World-renowned sexual health experts are behind a new NHS digital revolution for people with sexually transmitted infections (STIs) using a new automated online consultation giving patients 24-hour access to medical care.
A team of scientists, led by Glasgow Caledonian University Prof of HIV and Sexual Health, and i-sense member, Prof Claudia Estcourt, have launched an ambitious five-year research project to develop a new NHS digital platform to improve care for people with STIs.
Prof Estcourt, as Principal Investigator, has been awarded a £2.5m National Institute for Health Research (NIHR) Programme Grant for Applied Research to lead the project entitled ‘Improving care for people with Sexually Transmitted Infections and their sex partners in a digital NHS’.
Prof Claudia Estcourt
She is joined by a stellar co-investigator team from University College London, University of Strathclyde, University of Birmingham, Barts Health NHS Trust, NHS Greater Glasgow and Clyde, West Sussex NHS Foundation Trust and Camden and Islington Council, and Central and North West London NHS Foundation Trust where the programme will be hosted.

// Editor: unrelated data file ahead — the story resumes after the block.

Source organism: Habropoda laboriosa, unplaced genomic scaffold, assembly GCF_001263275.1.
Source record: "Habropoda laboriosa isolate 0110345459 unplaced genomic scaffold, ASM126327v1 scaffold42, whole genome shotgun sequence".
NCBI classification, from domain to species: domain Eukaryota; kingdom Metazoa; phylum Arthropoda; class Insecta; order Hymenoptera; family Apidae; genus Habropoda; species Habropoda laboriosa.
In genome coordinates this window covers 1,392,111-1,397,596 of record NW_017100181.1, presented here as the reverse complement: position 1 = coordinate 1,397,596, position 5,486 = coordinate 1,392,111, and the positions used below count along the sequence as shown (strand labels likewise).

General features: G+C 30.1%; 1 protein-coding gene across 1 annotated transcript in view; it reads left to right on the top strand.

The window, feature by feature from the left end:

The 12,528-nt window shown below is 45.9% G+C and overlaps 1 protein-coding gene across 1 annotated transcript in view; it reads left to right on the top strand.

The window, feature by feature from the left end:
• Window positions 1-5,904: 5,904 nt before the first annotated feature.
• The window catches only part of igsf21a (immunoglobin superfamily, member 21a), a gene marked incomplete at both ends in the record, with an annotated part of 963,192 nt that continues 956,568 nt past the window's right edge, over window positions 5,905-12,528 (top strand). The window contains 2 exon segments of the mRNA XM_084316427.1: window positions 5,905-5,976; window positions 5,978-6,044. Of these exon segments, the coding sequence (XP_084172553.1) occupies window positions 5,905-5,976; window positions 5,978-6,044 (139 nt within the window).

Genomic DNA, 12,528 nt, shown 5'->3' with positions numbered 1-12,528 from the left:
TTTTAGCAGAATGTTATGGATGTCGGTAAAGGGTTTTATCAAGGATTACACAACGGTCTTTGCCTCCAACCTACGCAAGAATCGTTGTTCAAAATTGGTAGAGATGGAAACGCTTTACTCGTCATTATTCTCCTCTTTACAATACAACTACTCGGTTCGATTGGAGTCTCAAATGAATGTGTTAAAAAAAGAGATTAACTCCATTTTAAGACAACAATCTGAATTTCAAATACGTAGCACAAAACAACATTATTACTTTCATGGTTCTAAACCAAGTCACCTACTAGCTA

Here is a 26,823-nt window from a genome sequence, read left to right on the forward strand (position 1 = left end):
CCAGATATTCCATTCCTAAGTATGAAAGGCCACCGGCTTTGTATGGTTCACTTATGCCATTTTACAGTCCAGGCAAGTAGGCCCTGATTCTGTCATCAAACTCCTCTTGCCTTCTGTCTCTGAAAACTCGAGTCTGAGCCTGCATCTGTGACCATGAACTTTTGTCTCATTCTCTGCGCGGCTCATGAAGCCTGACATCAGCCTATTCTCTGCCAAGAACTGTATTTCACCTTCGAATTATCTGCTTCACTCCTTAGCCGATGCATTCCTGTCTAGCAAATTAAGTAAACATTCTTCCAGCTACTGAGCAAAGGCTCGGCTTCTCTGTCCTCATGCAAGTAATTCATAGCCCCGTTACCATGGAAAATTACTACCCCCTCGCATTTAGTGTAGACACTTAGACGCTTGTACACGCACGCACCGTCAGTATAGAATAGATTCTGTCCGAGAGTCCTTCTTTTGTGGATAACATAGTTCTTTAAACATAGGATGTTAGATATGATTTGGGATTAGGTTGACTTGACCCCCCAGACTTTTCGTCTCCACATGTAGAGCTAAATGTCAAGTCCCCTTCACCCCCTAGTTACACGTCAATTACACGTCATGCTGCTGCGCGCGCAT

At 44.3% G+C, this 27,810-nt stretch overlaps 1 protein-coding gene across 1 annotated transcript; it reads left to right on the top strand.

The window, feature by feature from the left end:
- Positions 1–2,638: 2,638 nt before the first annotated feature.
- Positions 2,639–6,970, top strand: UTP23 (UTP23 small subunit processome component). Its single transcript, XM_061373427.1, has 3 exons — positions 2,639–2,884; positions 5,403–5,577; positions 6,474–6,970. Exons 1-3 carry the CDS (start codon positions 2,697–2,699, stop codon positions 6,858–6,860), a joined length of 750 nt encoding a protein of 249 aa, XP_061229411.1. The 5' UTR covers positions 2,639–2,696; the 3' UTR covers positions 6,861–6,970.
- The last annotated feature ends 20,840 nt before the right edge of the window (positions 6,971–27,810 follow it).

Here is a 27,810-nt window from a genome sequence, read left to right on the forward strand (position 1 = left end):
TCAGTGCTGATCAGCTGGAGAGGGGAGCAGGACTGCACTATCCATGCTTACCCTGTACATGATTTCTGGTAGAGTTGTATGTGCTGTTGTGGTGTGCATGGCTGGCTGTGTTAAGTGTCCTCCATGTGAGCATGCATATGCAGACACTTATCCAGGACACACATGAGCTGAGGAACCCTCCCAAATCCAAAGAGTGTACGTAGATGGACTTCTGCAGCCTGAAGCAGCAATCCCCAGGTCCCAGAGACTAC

People who test positive for chlamydia through home self-sampling will be given confidential access to a previously developed eSexual Health Clinic app.
The team developed the eSexual Health Clinic with initial funding from UKCRC as part of the eSTI consortium. Further funding from i-sense EPSRC IRC enabled them to develop it further including the addition of pathways to support people who are testing for HIV at home using HIV self-tests or self-sampling kits.
The eSexual Health Clinic contains a unique-to-the-NHS online automated clinical consultation and electronic prescribing algorithm for people with chlamydia, the UK’s most common STI. Patients will receive an electronic prescription to their phone and so they can pop into their local pharmacy to collect their antibiotics or get them sent straight to their home.
Prof Estcourt said STIs are on the rise with half a million people in the UK diagnosed each year, they have a huge impact on people’s lives and are very costly for the NHS.
Prof Estcourt said: “Sexual health funding has been cut and online STI testing (self-sampling) is replacing face-to-face care. This could help many people, but others might find it difficult to use, particularly people at greater risk of STIs. We need to understand what hinders and helps people to engage with a range of options for testing, treating and preventing STIs, within inclusive, good value for money services.”
The platform could provide considerable health gains for people with STIs and could be applied across the NHS for many other health conditions, but it now needs full scale evaluation.
“We are absolutely delighted to have been awarded this grant from NIHR. The programme is particularly timely as NHS services adapt to a post-COVID world of increased remote and self-managed care.”